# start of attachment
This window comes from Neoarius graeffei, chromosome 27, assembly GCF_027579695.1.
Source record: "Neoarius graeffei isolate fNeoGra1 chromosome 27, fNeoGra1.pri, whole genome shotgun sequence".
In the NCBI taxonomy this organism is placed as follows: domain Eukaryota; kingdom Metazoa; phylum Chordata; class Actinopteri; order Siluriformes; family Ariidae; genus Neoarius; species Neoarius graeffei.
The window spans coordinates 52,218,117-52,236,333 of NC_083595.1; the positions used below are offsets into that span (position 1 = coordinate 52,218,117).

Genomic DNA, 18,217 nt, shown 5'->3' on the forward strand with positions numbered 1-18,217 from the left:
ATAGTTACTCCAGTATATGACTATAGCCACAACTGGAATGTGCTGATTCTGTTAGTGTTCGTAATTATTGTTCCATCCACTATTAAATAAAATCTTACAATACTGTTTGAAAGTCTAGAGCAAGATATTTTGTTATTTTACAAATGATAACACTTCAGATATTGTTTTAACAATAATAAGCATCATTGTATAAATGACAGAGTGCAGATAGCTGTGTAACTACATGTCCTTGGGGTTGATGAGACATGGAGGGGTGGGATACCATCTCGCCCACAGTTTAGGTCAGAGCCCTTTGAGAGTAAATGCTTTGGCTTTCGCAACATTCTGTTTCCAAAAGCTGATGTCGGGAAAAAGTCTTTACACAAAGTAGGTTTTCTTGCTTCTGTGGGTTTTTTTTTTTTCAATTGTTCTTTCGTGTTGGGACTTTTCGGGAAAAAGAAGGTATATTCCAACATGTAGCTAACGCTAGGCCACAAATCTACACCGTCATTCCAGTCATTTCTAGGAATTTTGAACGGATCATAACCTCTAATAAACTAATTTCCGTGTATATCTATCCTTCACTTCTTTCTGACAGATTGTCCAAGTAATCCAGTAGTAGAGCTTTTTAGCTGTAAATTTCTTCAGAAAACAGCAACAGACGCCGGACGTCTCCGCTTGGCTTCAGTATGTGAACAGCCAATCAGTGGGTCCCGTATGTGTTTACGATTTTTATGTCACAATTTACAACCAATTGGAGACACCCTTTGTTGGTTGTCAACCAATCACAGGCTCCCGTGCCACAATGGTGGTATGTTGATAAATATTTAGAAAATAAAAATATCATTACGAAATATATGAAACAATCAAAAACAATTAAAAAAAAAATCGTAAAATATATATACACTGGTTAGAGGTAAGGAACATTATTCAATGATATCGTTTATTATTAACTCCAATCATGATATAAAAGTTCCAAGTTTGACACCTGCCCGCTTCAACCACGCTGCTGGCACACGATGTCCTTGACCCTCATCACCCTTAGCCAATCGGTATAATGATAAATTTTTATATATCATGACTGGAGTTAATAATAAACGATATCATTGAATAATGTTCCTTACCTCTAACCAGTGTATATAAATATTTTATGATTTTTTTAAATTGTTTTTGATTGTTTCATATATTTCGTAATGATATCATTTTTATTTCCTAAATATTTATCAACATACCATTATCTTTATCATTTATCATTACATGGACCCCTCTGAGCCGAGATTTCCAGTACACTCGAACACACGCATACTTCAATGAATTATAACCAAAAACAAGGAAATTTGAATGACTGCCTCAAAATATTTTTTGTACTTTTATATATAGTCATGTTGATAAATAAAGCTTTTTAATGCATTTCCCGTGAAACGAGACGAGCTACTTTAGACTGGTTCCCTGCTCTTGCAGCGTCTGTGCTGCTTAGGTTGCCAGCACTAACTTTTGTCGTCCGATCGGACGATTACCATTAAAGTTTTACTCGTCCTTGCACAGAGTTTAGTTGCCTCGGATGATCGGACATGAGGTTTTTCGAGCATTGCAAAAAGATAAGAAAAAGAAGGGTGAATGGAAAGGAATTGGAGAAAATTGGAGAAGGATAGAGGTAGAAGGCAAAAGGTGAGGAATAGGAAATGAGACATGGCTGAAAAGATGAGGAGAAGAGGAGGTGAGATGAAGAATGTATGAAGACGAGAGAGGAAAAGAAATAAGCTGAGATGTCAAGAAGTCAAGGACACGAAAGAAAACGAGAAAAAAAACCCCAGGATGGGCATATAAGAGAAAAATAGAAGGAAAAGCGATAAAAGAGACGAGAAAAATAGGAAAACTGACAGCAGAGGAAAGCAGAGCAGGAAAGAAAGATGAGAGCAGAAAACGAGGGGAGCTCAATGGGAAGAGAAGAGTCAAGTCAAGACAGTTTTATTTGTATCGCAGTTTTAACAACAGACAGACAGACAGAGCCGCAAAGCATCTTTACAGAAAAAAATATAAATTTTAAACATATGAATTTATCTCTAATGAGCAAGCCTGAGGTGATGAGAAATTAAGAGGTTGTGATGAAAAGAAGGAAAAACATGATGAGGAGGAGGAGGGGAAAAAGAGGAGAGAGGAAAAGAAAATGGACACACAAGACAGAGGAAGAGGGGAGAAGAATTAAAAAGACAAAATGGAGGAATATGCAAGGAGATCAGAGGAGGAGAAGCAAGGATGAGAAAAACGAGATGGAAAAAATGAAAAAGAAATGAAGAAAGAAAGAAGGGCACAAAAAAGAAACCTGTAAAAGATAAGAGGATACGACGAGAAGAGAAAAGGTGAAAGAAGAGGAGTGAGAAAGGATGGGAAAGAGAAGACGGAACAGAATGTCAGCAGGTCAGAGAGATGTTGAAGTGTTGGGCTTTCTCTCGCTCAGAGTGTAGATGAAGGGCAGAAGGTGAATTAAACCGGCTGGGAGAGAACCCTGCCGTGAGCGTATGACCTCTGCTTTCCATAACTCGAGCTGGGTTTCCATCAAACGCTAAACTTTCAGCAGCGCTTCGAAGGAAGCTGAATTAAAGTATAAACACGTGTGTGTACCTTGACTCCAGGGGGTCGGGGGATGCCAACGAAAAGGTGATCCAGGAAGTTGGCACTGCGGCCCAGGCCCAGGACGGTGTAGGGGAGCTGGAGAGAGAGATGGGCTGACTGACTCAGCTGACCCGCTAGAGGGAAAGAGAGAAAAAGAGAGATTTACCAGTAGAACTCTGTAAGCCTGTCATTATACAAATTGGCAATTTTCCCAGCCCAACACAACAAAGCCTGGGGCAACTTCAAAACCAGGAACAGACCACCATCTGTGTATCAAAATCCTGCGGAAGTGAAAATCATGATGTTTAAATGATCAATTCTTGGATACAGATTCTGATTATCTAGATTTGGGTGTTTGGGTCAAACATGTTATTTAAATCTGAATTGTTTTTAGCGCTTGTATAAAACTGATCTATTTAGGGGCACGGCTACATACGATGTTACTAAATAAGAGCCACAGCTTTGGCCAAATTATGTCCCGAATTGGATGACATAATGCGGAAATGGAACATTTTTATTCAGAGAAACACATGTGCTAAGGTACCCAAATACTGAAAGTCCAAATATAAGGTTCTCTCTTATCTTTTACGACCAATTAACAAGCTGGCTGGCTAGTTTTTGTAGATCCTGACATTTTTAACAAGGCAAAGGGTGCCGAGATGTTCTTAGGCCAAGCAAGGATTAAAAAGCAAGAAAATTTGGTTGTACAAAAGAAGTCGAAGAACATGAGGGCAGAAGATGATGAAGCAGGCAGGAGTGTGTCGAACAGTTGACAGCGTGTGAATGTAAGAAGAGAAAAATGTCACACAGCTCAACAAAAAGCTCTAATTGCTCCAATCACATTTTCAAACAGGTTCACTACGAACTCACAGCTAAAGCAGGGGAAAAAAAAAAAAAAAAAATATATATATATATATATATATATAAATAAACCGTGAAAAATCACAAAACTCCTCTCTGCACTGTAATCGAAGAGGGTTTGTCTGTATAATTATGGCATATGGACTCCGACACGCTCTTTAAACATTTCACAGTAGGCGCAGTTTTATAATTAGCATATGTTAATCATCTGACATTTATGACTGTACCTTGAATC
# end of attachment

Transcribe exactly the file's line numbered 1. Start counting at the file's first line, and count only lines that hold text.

This window comes from Neoarius graeffei, chromosome 27, assembly GCF_027579695.1.